Recently, a foreign friend of mine said, “I can’t understand why many people prefer to stay in Yogyakarta and not flee. Many people there seem more concerned about the effect of the volcanic ash on their motorcycles than on their respiratory health.” Rather than staying in the city, my friend chose to take shelter in Bali shortly after the first eruption of Mount Merapi, which has been belching out gas and ash for the past few weeks.
Simple as my friend’s statement was, it gave me plenty of food for thought. I couldn’t help but think that perhaps for foreigners, the decision to stay in a city that sits so close to a source of disaster seems silly. Of course, there’s no shortage of reasons to run away from a volcanic eruption.
Aside from obvious dangers such as molten lava and deadly pyroclastic flows, problems can also be caused by the clouds of ash that fall like grey snow after each of Merapi’s exhalations. These ash particles are minute and can easily get into the lungs. Inhaled, they can make even the healthiest people fall ill. And they make those who suffer from asthma prone to experiencing severe shortness of breath and coughing fits.
And don’t rule out the fact that, albeit rare, prolonged exposure to volcanic ash can cause serious and lasting pulmonary conditions. The ash is very fine and contains siliceous crystals, which means that people will certainly experience bad side-effects if they live within an area with a high concentration of volcanic ash for a prolonged period of time.
The above facts aside, some people have a tendency to pigeonhole Indonesians as fatalistic, a trait believed to be behind their “silly decisions.” Many such stereotypes originated during the colonial era, a time when such opinions were deliberately perpetuated. The myth of Indonesians as people driven by destiny has been confirmed for many by the notion that their behavior is driven by superstition and mysticism. People who decide to stay despite the dangers posed by Merapi might provide justification for the premise that Indonesians are fatalistic and superstitious.
The death of Mbah Maridjan, the spiritual guardian of the mountain who rocketed to sudden fame following an eruption in 2006, supports the assumption. He saw the volcanic phenomena through a lens of the supernatural and decided to stay put during the latest eruption, a decision that led to his death. The old man did not put credence in the scientific findings of the Volcanology and Geological Disaster Mitigation Center (PVMBG), that had urged him and others to evacuate their homes before the next eruption took place, and he paid the ultimate price
Be that as it may, there are factors, which, if one looks deeper, can provide an explanation for why so many people do not move away from the shadow of the volcano. Believe it or not, living in a country where natural disasters can happen anytime and where the resulting death tolls are often high has a way of making Indonesians more accustomed to the concept of fatalism, compared to Europeans.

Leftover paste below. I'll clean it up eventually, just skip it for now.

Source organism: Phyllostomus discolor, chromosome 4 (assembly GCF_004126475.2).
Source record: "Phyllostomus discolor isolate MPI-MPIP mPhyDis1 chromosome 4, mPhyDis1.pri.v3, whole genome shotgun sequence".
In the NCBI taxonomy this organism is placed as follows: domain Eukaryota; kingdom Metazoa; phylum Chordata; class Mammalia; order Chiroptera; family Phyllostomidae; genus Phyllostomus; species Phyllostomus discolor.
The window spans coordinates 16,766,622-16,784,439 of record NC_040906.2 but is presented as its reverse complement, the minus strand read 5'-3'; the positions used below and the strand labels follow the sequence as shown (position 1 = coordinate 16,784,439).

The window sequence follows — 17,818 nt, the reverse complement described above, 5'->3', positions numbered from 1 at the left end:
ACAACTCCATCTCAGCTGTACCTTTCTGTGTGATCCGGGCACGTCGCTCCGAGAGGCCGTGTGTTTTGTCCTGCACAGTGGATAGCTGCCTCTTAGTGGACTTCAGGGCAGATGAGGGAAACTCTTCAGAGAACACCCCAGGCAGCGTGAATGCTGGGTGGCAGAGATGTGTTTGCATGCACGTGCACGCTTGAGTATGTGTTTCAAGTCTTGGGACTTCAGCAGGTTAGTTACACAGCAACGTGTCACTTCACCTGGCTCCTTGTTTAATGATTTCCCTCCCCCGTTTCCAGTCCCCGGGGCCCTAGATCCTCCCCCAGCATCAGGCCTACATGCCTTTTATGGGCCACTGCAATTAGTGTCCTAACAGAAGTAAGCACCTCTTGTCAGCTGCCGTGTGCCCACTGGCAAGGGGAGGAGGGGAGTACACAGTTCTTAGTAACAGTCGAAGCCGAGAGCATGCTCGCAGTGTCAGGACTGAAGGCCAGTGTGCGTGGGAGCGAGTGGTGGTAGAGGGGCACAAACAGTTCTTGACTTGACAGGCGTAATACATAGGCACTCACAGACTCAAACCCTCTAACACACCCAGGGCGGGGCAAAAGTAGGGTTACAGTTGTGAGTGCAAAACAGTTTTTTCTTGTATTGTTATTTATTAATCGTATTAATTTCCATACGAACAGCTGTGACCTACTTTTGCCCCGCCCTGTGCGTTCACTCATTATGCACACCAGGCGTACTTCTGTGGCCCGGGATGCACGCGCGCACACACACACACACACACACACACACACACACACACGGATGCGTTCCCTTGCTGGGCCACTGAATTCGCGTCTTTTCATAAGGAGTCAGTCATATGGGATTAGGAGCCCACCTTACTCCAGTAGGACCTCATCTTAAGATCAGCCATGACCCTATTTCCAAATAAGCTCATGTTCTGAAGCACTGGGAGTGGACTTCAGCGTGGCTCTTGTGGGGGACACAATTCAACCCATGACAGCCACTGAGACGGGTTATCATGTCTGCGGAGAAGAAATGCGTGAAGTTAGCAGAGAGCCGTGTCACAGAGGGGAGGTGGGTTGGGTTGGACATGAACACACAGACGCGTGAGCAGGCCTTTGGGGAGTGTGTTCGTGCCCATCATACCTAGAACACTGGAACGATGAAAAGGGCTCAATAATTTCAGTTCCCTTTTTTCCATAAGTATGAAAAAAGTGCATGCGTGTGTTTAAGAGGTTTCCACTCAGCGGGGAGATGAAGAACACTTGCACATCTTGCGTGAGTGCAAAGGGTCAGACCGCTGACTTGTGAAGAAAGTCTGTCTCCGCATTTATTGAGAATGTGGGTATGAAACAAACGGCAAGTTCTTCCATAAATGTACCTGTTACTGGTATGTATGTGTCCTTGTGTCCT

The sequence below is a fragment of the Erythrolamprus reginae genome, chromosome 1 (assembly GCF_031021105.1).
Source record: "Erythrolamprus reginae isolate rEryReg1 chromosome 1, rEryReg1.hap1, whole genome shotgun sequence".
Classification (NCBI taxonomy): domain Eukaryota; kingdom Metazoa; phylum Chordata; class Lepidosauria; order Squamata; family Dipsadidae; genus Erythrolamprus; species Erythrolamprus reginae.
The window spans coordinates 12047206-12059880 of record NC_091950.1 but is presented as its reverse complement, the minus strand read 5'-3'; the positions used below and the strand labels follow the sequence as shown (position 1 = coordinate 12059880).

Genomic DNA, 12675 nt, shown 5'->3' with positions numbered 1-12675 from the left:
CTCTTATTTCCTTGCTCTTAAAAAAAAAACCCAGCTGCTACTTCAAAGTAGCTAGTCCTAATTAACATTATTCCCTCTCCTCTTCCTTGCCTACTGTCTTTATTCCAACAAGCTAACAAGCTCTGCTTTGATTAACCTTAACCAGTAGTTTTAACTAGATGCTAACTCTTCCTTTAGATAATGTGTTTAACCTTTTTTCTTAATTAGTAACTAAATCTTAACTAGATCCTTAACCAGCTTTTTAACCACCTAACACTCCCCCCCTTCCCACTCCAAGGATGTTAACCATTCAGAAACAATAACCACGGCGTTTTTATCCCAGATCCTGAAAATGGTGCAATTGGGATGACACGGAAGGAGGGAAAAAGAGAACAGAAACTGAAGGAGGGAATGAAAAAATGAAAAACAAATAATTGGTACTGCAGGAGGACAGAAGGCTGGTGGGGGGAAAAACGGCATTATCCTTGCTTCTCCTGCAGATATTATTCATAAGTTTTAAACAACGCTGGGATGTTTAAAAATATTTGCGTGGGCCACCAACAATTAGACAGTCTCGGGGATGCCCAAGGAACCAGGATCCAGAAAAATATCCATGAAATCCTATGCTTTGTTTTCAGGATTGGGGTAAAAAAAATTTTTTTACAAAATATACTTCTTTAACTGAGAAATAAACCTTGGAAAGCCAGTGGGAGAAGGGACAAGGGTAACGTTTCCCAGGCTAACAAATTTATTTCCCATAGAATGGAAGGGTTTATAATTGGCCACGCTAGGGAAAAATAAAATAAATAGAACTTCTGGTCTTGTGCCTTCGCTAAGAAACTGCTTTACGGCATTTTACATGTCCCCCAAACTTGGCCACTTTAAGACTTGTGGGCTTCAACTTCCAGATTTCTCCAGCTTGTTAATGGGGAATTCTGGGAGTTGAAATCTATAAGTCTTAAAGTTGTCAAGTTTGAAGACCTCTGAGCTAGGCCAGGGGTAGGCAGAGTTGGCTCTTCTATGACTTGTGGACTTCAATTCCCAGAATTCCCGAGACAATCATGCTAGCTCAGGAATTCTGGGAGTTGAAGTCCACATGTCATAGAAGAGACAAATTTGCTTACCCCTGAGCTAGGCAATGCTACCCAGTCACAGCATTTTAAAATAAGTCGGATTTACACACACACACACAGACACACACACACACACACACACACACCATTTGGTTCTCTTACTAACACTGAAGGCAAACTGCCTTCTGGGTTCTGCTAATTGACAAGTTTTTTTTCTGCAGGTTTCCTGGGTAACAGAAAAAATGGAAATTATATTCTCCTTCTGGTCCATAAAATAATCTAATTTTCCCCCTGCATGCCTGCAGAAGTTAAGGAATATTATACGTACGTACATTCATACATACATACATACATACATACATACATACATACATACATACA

A Portuguese psychology student of Gadjah Mada University in Yogyakarta who visited an Indonesian evacuee camp to help the people deal with the psychological impact of the catastrophe, expressed shock at how the victims all seemed to be “fine.” They had been displaced by a major disaster and many had lost everything, but they weren’t crying as he had thought they would.
“They just lost everything, belongings, homes, families, but I’m not sure they need me here,” he said.
Another factor could be that, percentage wise, there are more Indonesians who believe in the afterlife than Europeans, who have long tended to think more empirically about such matters. That being said, death to Europeans is generally the end of a cul-de-sac while to most Indonesians death is a door to another phase of life.
But do all those who stay near Merapi think that way? Maybe not, but there are numerous logical reasons why they choose to remain. Consider the fact that most Indonesians do not have the financial luxury of being able to flee and leave behind their worldly possessions. The fact that they stay doesn’t mean that the people aren’t scared or concerned about their safety.
Most people living close to Merapi are doing what they can to follow the advice of the experts from the Volcanology Center. There is a 20-kilometer danger zone around the crater of the volcano and Yogyakarta is outside this zone by at least 10 km so its residents are presumably safe from the immediate danger. People have also been sharing tips on how to lessen the health risks of breathing volcanic ash.
In my opinion, this shows that people have reacted rationally by saving their lives and health without allowing themselves to be completely overwhelmed by anxiety over things they can’t control — which, to me, would be more irrational than the decision to stay.